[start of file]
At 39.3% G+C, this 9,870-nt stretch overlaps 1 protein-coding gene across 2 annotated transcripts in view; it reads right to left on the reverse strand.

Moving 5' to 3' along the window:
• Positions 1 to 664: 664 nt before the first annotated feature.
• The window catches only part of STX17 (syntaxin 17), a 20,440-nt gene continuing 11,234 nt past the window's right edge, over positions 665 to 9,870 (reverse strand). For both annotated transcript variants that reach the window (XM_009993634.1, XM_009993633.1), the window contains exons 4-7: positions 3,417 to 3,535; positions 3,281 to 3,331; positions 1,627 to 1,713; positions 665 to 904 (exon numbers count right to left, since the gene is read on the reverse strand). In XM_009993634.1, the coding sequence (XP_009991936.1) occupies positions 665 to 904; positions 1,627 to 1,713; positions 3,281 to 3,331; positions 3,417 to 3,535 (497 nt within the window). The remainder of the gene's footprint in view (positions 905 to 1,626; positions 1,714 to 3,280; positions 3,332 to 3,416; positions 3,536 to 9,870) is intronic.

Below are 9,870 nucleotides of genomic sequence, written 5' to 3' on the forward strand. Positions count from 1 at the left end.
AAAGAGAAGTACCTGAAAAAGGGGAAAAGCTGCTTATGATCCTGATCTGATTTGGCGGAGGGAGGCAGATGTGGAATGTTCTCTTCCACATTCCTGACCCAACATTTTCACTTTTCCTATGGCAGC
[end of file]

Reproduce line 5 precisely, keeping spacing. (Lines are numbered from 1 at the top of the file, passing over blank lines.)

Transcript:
Below are 9,870 nucleotides of genomic sequence, written 5' to 3' on the forward strand. Positions count from 1 at the left end.